SECTION II: CONTEXTUALIZATION DEVELOPMENTS IN STUDYING EMOTION IN ORGANIZATIONS
Section II comprises four chapters that exemplify contextualization developments to advance our understanding of the significant role emotion plays in organizational processes, further influencing the changing nature of studying emotions and worklife. In particular, these chapters provide insight into the interplay between causes of emotion affects and underlying phenomena that influence outcomes in organizational behavior and context.
The first chapter of Section II (Chapter 7), by Olof Brunninge and Anders Melander, presents a processual study aimed at understanding the longevity of family firms by focusing on the management of resources from the perspective of financial and socioemotional wealth rationalities. The novel perspective in this chapter pertains to the processual methodology used and the use of a socioemotional wealth perspective (SEW), which takes the view that family firms do not only try to maximize their financial wealth, but also their socioemotional wealth. Both perspectives have much to offer the study of all forms of organizations from an emotions lens.
In Chapter 8, Magdalena Markowska, Charmine E. J. Hartel, Ethel Brundin, Amanda Roan introduce us to emotions in the entrepreneurial setting. They conceptually build a model to illustrate how emotions play a role for the crafting of the entrepreneurial identity. The authors suggest that emotions play a significant role in this process where the interplay between the context and the enactment of the role of being an entrepreneur takes place. The model suggests that the drivers behind an individual’s decision to become an entrepreneur and the affective responses and their significant emotional experiences during the process of developing their entrepreneurial role progresses toward an enactment or a “dis-enactment” cycle of the entrepreneurial identity. Thus, emotions can be the decisive impetus that makes or breaks the entrepreneurial identity process.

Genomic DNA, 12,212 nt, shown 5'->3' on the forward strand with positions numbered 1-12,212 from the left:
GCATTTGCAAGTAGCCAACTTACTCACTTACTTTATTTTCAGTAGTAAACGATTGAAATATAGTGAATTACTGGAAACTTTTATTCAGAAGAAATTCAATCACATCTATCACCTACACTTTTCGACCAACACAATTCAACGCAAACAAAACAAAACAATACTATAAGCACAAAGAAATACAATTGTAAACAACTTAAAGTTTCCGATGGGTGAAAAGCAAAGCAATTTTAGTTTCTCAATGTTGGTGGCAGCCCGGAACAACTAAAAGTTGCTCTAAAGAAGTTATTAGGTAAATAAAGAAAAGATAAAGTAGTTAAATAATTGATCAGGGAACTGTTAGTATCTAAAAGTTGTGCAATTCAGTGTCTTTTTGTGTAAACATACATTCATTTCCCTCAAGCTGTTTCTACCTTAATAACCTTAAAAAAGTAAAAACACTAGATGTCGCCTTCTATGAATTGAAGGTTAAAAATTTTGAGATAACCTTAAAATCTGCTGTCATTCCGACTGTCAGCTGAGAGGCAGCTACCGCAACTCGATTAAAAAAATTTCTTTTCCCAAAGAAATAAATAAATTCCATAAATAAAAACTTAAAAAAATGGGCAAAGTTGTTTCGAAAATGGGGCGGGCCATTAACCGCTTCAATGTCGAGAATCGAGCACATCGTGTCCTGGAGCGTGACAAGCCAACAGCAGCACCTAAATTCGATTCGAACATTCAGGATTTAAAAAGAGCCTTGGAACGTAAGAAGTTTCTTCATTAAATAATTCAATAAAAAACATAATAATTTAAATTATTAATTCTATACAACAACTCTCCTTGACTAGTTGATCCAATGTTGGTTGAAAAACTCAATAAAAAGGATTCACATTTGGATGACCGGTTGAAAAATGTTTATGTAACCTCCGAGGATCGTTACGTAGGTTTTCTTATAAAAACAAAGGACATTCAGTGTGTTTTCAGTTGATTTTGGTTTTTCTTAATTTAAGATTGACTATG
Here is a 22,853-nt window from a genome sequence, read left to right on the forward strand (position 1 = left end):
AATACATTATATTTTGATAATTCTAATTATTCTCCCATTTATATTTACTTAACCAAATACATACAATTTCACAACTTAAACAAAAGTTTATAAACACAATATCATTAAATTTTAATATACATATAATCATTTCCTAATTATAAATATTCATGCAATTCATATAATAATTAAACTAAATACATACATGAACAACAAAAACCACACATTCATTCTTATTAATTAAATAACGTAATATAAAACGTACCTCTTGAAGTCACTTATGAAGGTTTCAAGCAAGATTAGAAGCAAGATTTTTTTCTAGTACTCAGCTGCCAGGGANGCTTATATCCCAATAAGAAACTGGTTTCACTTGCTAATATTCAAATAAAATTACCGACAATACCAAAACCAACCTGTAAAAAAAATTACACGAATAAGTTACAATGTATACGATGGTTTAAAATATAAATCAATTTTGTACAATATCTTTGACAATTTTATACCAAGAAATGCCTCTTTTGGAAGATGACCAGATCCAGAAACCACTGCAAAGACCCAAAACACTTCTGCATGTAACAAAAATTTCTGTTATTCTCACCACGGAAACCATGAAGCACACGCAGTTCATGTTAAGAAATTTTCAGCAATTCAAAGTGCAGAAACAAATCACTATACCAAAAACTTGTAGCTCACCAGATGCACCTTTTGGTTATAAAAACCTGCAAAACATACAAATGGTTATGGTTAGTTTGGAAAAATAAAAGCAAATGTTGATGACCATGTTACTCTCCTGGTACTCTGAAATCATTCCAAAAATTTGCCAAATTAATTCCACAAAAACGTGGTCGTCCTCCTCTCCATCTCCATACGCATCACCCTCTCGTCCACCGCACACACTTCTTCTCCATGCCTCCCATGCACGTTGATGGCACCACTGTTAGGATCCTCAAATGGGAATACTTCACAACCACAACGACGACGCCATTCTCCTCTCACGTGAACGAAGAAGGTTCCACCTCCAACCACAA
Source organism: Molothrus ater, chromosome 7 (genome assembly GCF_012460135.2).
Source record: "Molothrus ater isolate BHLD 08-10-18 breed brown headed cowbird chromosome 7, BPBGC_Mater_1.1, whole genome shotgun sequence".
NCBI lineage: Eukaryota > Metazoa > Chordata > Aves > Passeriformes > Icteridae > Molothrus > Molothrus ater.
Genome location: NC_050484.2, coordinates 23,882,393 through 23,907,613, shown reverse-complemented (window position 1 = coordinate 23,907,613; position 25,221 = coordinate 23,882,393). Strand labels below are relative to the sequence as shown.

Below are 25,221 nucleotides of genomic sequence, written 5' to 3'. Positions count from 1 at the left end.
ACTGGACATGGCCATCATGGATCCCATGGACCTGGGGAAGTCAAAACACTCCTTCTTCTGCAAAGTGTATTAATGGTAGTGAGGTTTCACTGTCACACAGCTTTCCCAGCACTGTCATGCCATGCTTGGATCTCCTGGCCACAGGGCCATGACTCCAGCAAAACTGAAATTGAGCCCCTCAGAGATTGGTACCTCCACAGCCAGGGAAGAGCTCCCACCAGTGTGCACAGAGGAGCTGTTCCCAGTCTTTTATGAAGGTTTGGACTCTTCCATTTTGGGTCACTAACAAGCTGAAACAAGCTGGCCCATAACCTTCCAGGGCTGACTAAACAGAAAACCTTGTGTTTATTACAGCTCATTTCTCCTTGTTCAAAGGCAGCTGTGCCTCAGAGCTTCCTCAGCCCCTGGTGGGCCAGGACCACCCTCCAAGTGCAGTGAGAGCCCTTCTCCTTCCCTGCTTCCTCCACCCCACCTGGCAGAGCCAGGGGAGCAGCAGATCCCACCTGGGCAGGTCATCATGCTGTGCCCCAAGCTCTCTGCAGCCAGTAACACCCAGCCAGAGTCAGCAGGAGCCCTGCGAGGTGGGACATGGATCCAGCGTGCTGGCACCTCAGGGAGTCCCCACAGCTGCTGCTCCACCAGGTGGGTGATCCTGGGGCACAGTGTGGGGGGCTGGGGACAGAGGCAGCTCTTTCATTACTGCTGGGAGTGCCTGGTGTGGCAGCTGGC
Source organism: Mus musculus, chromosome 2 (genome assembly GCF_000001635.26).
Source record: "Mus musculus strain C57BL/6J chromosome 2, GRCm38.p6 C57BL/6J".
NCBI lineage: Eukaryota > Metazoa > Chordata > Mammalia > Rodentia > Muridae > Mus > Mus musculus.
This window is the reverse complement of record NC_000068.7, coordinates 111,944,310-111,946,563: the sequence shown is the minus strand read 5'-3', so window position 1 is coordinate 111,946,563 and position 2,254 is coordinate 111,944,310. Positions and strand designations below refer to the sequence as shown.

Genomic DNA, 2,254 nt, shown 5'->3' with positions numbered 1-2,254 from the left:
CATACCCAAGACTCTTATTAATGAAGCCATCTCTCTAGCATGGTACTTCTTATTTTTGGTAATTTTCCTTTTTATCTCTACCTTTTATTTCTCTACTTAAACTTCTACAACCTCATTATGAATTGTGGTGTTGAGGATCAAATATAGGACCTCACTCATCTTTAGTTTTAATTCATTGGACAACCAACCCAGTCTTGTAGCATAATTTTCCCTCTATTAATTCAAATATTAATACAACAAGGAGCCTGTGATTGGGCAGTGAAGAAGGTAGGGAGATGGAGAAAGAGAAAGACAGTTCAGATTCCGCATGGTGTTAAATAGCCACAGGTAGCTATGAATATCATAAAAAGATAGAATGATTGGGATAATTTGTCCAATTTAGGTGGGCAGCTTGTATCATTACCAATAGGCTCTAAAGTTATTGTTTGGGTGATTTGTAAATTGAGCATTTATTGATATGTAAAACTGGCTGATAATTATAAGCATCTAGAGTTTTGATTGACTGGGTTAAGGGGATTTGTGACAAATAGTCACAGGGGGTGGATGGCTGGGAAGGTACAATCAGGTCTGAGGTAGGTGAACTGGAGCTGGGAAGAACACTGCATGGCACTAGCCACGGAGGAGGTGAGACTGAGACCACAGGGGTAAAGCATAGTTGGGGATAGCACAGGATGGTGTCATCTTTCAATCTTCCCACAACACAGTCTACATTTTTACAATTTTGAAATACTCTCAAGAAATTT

Work design, defined as “the content and organization of one’s work tasks, activities, relationships, and responsibilities” (Parker, 2014, p. 662), has largely overlooked the complex cognitive-emotional interaction in understanding employee motivation and satisfaction. In Chapter 9, Sandra Kiffin-Petersen reviews what we know about this interaction from research on emotions and recent studies in neuroscience together with traditional and emergent work design perspectives. Examining emotions and work design is temporally relevant because of accumulating evidence supporting the stress buffering effects of positive emotions and the ubiquitous presence of emotional and interpersonal tasks in service jobs. The chapter introduces the Self-Referential Emotional Regulatory Model (SERM) of work design and concludes with the suggestion that a focal point of new research into emotions in organizations should be on studying how to combine tasks, activities, and relationships so as to promote positive affective states and minimize the impact of negative emotions on employees’ well-being.
Emotional Intelligence (EI) has been a central topic in the emotions in organizations literature since its rapid growth beginning 30 years ago. As Jim A. McCleskey points out in Chapter 10, EI research and theorizing have been limited by a plurality of conceptual definitions and measurement methods. For example, EI has been conceptualized as an ability, a competency, or a trait and some theories of EI mix these conceptualizations. Moreover, methods of assessing EI have also differed and have included self-report and ability measures. McCleskey advocates for use of performance based or “Stream One Ability Model” (SOAM) measures of EI, such as the Mayer-Salovey-Caruso Emotional Intelligence Test (MSCEIT v2.0; Mayer, Salovey, & Caruso, 2002). The MSCEIT has been criticized, however, for weak construct validity. McCleskey therefore argues for expanded use of situational judgment tests (SJTs) in studying EI within SOAM. Chapter 10 reviews alternate SJTs and concludes with recommendations for the future of SOAM EI research, in particular a revision of the MSCEIT.